11. Kathleen Weaver
    Kathleen Weaver June 15, 2010 at 11:27 am | | Reply

    The point of this legislation is to protect school nursing jobs. It’s also in place to protect the teachers. I am diabetic and I had a diabetic child in my class once. I couldn’t manage both of our diabetes AND teach.

  12. Kathy
    Kathy June 15, 2010 at 2:01 pm | | Reply

    This is sad indeed. As a lifelong t1 I like to think I am “qualified” to be a caregiver and would gladly offer to help, if only to make up for the absolute lack of suport I received as a CWD in school. The CNA is going about this the wrong way.

  13. Michael Hoskins
    Michael Hoskins June 15, 2010 at 4:39 pm | | Reply

    Great and important post, Amy. Just to let you know, it was a California appeals court panel that issued this ruling June 8 – the state dept. of ed was the party sued by the American Nursing Association and got this ruling in an appeal after a lower state judge found the same. Based on state law, as it’s written. I wrote about this on my blog today, as well. Parents need to be made aware and must advocate to the California lawmakers to change state law.

    Also, to Bill Halper: there isn’t a work around in allowing any school employee from being that “friend.” Part of the ADA’s argument in this case was that they could be designated to do so, but the court said that wasn’t possible based on how the law is written. So, only friends or parents or someone who’s not affiliated with the school system can do this. But yes, the student can do it themselves – if able.

  14. June S.
    June S. June 15, 2010 at 7:10 pm | | Reply

    My sister lives in Colorado. None of her kids has T1, thank God, but I know there are no school nurses in that state. However, there is some sort of educational outreach program that they have for kids with T1 in school. I believe you can find it on the Children’s Diabetes Foundation website.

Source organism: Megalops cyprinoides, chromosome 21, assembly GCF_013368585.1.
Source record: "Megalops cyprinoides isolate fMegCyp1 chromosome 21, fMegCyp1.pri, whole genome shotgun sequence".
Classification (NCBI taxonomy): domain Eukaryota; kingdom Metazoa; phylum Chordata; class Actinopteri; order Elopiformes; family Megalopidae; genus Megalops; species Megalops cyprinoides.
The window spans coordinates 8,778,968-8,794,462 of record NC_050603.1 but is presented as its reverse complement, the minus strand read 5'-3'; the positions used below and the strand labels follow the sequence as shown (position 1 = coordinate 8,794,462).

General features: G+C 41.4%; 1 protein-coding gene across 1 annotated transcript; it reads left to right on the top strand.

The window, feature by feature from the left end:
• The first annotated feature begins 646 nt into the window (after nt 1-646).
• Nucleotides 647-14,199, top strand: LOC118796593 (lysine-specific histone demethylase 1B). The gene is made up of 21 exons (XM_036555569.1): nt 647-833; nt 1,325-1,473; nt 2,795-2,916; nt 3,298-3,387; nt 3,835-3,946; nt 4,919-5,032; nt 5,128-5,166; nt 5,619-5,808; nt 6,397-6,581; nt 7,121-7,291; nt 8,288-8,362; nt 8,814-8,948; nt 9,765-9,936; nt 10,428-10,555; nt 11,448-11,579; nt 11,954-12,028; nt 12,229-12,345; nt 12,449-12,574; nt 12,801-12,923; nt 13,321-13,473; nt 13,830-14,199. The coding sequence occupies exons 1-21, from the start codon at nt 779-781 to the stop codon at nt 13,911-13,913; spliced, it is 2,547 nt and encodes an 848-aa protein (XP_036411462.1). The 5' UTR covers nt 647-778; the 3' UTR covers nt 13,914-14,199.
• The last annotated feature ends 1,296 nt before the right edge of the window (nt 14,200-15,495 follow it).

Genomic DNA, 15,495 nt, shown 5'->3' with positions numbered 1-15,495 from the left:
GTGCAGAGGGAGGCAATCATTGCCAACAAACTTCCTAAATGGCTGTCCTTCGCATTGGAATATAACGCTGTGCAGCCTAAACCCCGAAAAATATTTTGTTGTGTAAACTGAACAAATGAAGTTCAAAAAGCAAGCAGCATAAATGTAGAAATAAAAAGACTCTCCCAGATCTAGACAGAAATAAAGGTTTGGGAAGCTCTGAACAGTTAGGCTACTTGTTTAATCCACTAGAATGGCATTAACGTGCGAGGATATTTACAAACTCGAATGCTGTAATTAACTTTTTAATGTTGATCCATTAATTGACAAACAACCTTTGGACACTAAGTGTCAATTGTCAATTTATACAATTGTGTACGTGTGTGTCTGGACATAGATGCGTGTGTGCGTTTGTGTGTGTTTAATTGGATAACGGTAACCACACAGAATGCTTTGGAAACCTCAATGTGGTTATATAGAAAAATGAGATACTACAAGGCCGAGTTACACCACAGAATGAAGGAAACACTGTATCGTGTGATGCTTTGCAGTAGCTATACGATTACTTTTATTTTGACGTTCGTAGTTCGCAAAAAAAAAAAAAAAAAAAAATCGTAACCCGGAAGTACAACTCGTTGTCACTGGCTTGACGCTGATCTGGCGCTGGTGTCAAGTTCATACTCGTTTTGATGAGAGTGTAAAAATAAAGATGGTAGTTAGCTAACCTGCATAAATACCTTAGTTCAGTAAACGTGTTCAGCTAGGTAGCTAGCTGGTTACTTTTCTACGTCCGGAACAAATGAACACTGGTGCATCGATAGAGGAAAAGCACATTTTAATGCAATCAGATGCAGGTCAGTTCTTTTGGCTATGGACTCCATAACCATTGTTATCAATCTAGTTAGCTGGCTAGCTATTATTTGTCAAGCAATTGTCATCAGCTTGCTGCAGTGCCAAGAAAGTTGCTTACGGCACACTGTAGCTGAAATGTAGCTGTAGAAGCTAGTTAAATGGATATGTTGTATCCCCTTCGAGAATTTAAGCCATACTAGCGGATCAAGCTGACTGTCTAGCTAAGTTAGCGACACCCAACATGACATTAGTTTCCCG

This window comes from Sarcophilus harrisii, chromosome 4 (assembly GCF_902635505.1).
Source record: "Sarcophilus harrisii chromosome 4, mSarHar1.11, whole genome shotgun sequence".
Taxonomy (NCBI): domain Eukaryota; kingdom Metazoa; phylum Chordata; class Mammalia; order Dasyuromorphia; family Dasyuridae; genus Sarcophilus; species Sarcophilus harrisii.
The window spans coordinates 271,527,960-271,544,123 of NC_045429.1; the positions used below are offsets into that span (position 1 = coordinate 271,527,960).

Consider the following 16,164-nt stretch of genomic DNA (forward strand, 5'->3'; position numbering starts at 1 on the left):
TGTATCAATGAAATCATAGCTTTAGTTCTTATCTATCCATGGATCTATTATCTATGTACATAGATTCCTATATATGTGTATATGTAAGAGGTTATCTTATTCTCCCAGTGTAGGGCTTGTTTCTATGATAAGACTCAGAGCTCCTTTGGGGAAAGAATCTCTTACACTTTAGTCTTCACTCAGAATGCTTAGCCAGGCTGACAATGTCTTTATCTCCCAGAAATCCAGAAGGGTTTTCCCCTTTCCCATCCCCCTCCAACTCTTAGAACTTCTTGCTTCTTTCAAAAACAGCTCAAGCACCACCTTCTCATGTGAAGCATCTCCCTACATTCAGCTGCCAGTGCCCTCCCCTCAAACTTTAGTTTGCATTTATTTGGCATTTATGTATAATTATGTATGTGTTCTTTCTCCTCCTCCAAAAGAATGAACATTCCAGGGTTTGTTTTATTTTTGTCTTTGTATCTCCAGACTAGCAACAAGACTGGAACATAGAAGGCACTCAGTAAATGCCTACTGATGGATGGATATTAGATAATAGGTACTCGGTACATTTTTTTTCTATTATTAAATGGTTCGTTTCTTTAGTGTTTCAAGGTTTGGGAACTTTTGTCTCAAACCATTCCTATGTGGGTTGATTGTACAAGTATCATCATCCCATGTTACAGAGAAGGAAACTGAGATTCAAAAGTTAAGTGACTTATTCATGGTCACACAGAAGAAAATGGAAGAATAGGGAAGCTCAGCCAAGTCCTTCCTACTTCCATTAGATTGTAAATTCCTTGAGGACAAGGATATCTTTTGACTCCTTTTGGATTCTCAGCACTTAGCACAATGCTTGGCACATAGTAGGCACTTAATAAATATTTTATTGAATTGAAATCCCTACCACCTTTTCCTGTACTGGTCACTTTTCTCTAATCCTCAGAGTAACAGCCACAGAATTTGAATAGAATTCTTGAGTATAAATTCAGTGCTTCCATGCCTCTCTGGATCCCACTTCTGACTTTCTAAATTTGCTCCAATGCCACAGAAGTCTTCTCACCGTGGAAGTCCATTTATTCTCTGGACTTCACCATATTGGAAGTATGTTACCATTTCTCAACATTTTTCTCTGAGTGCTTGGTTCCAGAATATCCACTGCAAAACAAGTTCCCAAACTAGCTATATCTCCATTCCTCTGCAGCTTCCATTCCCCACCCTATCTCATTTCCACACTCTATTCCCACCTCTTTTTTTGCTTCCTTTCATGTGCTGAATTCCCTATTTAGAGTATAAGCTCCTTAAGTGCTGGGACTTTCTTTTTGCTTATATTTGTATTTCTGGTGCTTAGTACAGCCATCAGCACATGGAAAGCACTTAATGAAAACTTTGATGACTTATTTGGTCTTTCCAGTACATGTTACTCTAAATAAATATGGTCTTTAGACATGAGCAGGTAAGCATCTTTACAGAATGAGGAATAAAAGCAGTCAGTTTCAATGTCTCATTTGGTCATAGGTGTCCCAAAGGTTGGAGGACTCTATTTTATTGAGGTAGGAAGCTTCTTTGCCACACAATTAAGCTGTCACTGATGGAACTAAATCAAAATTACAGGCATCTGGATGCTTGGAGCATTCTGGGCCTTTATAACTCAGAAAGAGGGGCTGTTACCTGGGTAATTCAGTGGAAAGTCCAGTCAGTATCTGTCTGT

15. kate
    kate June 16, 2010 at 4:40 am | | Reply

    I almost can’t believe I am reading this! How could there be no school nurses? There should always be a licensed nurse available at the school at all times. I think it’s unacceptable if there isn’t.

    Things have changed quite a bit since I was in school, I guess!

  16. Suzanne Elder
    Suzanne Elder June 20, 2010 at 8:42 am | | Reply

    In the original suit, the plaintiffs (students with diabetes) argued pre-emption (they said state law frustrated implementation of federal law). This persuaded the State Board of Education to enter into a settlement agreement. The problem was the settlement agreement permitted what the legislature had not—the use of trained volunteers.

    Morally, medically and from a policy perspective, the settlement agreement was sound. But legally it couldn’t hold because compliance was possible as long as a nurse was provided. Of course, CA doesn’t have enough nurses or any money to pay them but that’s a different question and it wasn’t one for the court. The question was “What does state law allow?” and on that question the nurses were correct.

    Here in Illinois we chose to exhaust the legislative path and after more than six years, The Care of Students with Diabetes Act finally last month. It provides for the use of unlicensed trained aides. It’s waiting for the Governor’s signature.

    If we had failed again, we would have sued but we would have sued FOR a nurse for every child with diabetes. It’s a totally absurd position but it is one the law would have supported. Those suits would have likely prevailed and they would have ultimately driven the legislative change needed. But they would have also cost the state a fortune and they would have devastated the perception of nurses—nothing we wanted.

    The California decision affirms that the correct fix to this problem is legislative. In fact the ruling acknowledges the problem and states the solution plainly–change the law. Advocates in California are working now to do just this. Join them. They have a lot of ground and a lot of legislators to cover—from Crescent City to Chula Vista. They need your help.

    To see what we did in Illinois, log on at http://www.thecareact.com/Progress_Report.html